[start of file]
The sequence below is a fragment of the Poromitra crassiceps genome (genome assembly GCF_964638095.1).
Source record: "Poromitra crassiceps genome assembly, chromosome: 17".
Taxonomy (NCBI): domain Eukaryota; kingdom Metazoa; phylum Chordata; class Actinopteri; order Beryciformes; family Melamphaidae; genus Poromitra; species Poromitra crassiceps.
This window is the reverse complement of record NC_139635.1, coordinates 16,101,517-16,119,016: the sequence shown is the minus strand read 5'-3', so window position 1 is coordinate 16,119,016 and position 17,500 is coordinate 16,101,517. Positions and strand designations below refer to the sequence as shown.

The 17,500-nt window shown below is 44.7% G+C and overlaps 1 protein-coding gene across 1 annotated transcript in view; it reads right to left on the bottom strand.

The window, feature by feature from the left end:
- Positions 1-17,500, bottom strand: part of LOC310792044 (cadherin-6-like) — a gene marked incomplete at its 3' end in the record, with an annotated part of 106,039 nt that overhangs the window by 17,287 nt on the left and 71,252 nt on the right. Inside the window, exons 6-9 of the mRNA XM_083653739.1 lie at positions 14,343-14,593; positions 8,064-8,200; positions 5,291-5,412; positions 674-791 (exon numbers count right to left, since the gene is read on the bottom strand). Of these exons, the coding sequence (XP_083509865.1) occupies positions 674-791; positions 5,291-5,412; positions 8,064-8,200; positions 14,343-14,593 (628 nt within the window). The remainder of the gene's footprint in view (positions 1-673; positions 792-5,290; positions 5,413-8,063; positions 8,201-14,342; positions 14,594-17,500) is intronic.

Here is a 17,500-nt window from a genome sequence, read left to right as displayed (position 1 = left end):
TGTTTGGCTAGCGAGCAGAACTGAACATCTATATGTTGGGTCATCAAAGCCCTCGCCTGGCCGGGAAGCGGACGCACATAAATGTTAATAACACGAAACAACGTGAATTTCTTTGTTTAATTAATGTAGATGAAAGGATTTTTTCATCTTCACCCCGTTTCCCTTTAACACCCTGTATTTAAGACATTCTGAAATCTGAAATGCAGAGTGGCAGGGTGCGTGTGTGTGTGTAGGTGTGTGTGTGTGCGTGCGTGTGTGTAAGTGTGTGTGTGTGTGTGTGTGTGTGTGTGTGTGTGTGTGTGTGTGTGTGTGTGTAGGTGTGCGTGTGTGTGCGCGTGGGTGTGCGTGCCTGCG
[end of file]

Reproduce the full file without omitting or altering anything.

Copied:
The sequence below is a fragment of the Poromitra crassiceps genome (genome assembly GCF_964638095.1).
Source record: "Poromitra crassiceps genome assembly, chromosome: 17".
Taxonomy (NCBI): domain Eukaryota; kingdom Metazoa; phylum Chordata; class Actinopteri; order Beryciformes; family Melamphaidae; genus Poromitra; species Poromitra crassiceps.
This window is the reverse complement of record NC_139635.1, coordinates 16,101,517-16,119,016: the sequence shown is the minus strand read 5'-3', so window position 1 is coordinate 16,119,016 and position 17,500 is coordinate 16,101,517. Positions and strand designations below refer to the sequence as shown.

The 17,500-nt window shown below is 44.7% G+C and overlaps 1 protein-coding gene across 1 annotated transcript in view; it reads right to left on the bottom strand.

The window, feature by feature from the left end:
- Positions 1-17,500, bottom strand: part of LOC310792044 (cadherin-6-like) — a gene marked incomplete at its 3' end in the record, with an annotated part of 106,039 nt that overhangs the window by 17,287 nt on the left and 71,252 nt on the right. Inside the window, exons 6-9 of the mRNA XM_083653739.1 lie at positions 14,343-14,593; positions 8,064-8,200; positions 5,291-5,412; positions 674-791 (exon numbers count right to left, since the gene is read on the bottom strand). Of these exons, the coding sequence (XP_083509865.1) occupies positions 674-791; positions 5,291-5,412; positions 8,064-8,200; positions 14,343-14,593 (628 nt within the window). The remainder of the gene's footprint in view (positions 1-673; positions 792-5,290; positions 5,413-8,063; positions 8,201-14,342; positions 14,594-17,500) is intronic.

Here is a 17,500-nt window from a genome sequence, read left to right as displayed (position 1 = left end):
TGTTTGGCTAGCGAGCAGAACTGAACATCTATATGTTGGGTCATCAAAGCCCTCGCCTGGCCGGGAAGCGGACGCACATAAATGTTAATAACACGAAACAACGTGAATTTCTTTGTTTAATTAATGTAGATGAAAGGATTTTTTCATCTTCACCCCGTTTCCCTTTAACACCCTGTATTTAAGACATTCTGAAATCTGAAATGCAGAGTGGCAGGGTGCGTGTGTGTGTGTAGGTGTGTGTGTGTGCGTGCGTGTGTGTAAGTGTGTGTGTGTGTGTGTGTGTGTGTGTGTGTGTGTGTGTGTGTGTGTGTGTGTAGGTGTGCGTGTGTGTGCGCGTGGGTGTGCGTGCCTGCG